PROGRESSIVE Teachers Union of Zimbabwe (PTUZ) secretary general, Raymond Majongwe, pleaded for President Robert Mugabe's intervention Friday after eight hours of wage negotiations between government and its workers again failed to yield any positive outcome.
The talks were adjourned to Monday after the government stuck to its Wednesday position to award its lowest paid worker a wage increase of US$79.
Speaking after Friday's meeting, Majongwe was in uncharacteristic begging mode.
"We are pleading with the politicians of this country, we are pleading with the President (Robert Mugabe) of the country, we are pleading with the powers that be to consider and reconsider our positions and we are simply sending a very clear message that there is nothing political about this process," he said
"Zimbabwean workers are pleading with their government to be more sympathetic and more responsive. We are negotiating with our government. We are not Congolese people coming to negotiate with our government.
"We are not M23 rebels. We are civil servants pleading with their own government. No one is fighting Mugabe. He is the President of the country."
Currently, the least paid civil servant gets US$296 a month but the government workers want their wages to be pegged on the Poverty Datum Line (PDL) which the country's consumer rights watchdogs peg at US$540.
Apex Council team leader and Zimbabwe Teachers Association president Richard Gundani tried to keep a brave face by telling reporters progress was made in the negotiations.
"A lot of good faith was demonstrated on both sides, lively debate, differences here and there but then the most important thing is that there was good faith on the part of government and also good faith on the part of workers so that as we move into Monday we are moving forward to clinching an agreement," said Gundani.
Alternate chair of the Apex Council Cecilia Alexander said she saw "light at the end of the tunnel".
Both refused to reveal any figures discussed on fear of jeopardising the talks.
But the outspoken Majongwe was more upfront in his assessment, insisting that the government remained insincere in its pledges.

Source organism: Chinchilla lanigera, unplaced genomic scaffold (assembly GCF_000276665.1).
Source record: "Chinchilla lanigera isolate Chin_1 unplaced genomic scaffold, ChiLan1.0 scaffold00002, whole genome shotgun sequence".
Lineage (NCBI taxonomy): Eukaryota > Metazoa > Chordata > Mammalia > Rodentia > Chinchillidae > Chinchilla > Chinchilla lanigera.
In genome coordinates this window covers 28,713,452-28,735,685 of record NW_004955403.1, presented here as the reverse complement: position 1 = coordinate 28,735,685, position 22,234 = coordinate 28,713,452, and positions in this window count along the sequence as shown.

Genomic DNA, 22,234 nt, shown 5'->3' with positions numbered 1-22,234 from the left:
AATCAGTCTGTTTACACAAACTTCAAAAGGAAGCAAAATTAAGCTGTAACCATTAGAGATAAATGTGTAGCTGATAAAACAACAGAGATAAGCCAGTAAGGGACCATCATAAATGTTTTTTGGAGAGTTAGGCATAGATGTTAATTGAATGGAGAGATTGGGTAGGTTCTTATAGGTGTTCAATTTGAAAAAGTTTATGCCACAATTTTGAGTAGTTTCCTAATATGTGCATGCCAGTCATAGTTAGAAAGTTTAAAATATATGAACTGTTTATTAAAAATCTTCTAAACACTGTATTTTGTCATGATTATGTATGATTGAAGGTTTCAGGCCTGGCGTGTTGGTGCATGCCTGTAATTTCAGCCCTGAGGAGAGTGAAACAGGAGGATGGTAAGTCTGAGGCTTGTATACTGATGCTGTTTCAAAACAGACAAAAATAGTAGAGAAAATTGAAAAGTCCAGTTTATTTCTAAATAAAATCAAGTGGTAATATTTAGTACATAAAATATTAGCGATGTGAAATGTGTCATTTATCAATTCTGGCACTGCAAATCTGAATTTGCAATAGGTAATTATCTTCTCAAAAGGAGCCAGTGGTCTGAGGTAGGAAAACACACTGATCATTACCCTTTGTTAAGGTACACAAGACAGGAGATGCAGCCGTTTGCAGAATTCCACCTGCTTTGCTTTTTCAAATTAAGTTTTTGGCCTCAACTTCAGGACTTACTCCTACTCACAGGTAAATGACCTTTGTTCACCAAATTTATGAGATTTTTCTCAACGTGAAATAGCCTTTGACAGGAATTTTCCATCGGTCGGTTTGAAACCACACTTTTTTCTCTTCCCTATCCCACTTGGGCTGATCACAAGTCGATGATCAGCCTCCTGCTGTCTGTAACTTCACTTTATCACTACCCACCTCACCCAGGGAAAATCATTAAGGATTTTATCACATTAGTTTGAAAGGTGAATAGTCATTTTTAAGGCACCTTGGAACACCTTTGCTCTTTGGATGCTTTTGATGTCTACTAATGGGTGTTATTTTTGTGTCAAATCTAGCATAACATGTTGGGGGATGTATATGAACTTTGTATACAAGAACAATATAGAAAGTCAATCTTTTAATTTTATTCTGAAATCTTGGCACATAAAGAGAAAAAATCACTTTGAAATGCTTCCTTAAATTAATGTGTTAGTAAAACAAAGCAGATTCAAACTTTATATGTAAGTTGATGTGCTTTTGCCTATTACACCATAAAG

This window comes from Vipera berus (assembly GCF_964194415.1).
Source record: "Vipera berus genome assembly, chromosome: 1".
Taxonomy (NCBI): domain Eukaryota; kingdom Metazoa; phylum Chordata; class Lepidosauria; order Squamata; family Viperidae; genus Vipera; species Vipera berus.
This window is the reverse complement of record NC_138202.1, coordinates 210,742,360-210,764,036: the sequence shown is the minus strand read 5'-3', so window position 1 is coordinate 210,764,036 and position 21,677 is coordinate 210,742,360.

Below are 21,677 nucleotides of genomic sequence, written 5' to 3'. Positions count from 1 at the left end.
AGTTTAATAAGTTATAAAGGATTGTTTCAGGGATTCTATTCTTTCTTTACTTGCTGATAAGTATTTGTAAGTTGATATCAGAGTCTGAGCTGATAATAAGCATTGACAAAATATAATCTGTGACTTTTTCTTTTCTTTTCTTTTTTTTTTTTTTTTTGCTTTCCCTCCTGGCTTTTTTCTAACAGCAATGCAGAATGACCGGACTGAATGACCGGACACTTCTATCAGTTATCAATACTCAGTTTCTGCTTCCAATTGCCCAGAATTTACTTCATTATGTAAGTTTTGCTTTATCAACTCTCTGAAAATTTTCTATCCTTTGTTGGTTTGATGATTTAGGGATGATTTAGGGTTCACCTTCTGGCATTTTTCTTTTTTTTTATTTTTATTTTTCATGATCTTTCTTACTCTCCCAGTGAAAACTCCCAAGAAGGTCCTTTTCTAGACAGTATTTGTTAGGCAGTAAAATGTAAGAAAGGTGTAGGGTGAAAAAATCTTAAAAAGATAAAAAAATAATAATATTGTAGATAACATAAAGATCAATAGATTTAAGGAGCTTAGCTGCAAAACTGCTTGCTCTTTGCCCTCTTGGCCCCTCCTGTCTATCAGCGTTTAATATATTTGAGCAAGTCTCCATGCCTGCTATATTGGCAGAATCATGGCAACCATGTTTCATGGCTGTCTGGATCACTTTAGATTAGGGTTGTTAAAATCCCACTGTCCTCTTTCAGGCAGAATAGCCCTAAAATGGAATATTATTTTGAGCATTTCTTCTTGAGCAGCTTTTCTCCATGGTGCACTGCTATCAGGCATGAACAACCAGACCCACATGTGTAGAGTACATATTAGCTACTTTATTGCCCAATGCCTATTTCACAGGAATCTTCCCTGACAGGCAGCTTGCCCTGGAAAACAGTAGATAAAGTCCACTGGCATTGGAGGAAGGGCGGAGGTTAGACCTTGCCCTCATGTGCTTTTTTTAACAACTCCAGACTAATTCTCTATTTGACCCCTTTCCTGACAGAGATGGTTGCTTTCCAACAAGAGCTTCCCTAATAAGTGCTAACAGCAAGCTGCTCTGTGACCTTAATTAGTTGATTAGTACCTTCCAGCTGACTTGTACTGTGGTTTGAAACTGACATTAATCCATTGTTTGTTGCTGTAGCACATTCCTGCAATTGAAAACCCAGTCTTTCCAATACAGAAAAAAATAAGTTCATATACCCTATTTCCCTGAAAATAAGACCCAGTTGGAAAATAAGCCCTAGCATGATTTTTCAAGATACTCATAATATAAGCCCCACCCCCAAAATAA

"The sad part is that there has been no improvement, there has been no movement," he said.
"Everything has remained static and we are going to be meeting on Monday. I don't know to do what, but the most important thing is everything still stands where the Wednesday meeting ended.
"All government did was they unpackaged the salary scales and that is where the unions were trying to say to government they are supposed to be more sincere, more honest and more responsive to the requests that the civil servants were making.
"There was a fresh request from the civil servants to bring in a figure that would enable decompression of salary grades and that figure we have asked them to take time over the weekend to consult politicians and come up with a position.
"If the gods smile on us and if the politicians of this country are compassionate enough we might have a movement from the already existing positions.
Majongwe also joined colleagues from the other workers' unions in refusing to disclose figures that were discussed during the marathon meeting.
But a lunch hour posting on the PTUZ Facebook page came closer to revealing the finer details of the meeting.
The post read: "BREAKING NEWS! Comrades the NJNC meeting is about to be concluded but nothing has changed, government says it has no money this year and has offered the following: D1 Basic salary$284, Transport $100, Housing $116, Total $500.
"D5 Basic $314, Transport $100, Housing $116, Total $530. WAY FORWARD COMRADES? VIVA PTUZ VIVA."